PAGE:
- Blog post
Leaders who pretend to be invulnerable aren’t helping themselves
Most managers have heard that it’s important to project an image of invulnerability, right? People don’t want to follow somebody they perceive as weak.
Actually, this isn’t the case at all. In fact, behavioral research shows that leaders who reveal themselves as vulnerable human beings are more likely to earn trust and inspire high performance than those who act like there are no chinks in their armor.
The research we’re talking about is based on experiments led by psychology professors at Northeastern University in Boston.
Games and speeches
In an initial experiment, participants played a trust game, called the Give-Some Game. Players were given four tokens, each valued at $1 if they kept it for themselves but $2 if they gave it to another player. By giving away $1 tokens, players trust that others will give them $2 tokens, which makes everyone better off. On average, people gave away 2.5 tokens, indicating a slight bias toward trust vs. distrust.
But the second experiment was the really interesting part. Here, participants gave a presentation to an audience that was instructed to remain totally unresponsive. The poor speakers didn’t know their audience had been tampered with. But as you might expect, once they’d had the jarring experience of radio silence from the whole room, the speakers felt deeply vulnerable.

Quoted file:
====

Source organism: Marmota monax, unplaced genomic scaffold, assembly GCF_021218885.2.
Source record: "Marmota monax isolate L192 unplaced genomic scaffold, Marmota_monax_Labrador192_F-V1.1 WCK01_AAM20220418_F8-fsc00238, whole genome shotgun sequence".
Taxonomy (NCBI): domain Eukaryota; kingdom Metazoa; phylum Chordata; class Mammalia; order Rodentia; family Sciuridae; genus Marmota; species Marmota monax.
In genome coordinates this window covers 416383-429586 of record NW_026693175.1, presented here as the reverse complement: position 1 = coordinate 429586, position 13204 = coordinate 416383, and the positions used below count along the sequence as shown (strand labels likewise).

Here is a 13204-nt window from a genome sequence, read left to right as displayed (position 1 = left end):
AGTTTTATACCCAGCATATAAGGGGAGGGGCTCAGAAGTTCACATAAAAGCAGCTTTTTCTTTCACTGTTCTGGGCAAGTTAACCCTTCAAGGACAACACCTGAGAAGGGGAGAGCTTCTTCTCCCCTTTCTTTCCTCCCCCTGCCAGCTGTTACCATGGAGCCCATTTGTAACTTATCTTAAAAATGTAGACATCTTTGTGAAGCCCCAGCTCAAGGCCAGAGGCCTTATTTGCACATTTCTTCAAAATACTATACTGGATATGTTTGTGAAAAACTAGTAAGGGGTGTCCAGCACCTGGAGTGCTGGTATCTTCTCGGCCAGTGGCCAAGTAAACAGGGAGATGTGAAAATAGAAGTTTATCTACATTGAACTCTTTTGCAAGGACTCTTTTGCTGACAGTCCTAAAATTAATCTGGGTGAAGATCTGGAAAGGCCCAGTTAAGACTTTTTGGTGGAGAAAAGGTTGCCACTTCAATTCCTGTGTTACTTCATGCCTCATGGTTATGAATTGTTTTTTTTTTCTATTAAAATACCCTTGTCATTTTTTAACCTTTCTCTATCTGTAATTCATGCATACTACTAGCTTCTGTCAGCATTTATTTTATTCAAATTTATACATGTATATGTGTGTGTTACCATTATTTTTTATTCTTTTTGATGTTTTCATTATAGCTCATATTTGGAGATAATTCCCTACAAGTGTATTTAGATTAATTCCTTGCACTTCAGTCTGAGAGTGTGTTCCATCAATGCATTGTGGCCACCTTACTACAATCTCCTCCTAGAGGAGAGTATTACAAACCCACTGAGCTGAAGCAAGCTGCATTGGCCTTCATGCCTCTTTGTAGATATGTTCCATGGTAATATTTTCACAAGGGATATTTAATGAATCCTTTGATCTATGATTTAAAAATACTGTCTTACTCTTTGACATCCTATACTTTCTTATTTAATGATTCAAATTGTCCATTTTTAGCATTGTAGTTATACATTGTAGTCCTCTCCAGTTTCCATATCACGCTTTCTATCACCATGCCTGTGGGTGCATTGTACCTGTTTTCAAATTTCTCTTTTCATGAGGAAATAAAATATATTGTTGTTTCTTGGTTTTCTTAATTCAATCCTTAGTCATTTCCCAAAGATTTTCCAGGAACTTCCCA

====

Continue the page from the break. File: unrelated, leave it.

Then the researchers pounced. They had these poor souls play the Give-Some Game right after their unsettling experience, and guess what? The participants gave away 50% more tokens than the group in the first experiment.
Vulnerability makes people more trusting
This is pretty counter-intuitive stuff. You might think that when people are made to feel vulnerable, they grow defensive and are less likely to trust others. After all, once bitten twice shy, right?
But that’s not what the researched showed. In fact, it demonstrated the exact opposite. Vulnerability makes us more trusting.
And here’s the key implication for leaders: The trust that vulnerability triggers is contagious. If your subordinates or team members see your vulnerability, they are influenced to emulate it. This means that when you acknowledge vulnerability, your people will believe it’s safe to take risks and make mistakes. They won’t be driven by fear that others will take advantage of them.
And if your people aren’t afraid of making honest mistakes, they’re naturally going to be more daring, more innovative and more versatile — priceless qualities and ones that will make you look good to your own bosses.
This blog entry is adapted from the Rapid Learning module “Vulnerability: Why It Drives Trust and Innovation on Teams,” based on the following research study:
DeSteno, D., Bartlett, M. Y., Baumann, J., Williams, L. A., & Dickens, L. (2010). Gratitude as moral sentiment: Emotion-guided cooperation in economic exchange. Emotion, 10(2), 289–293.
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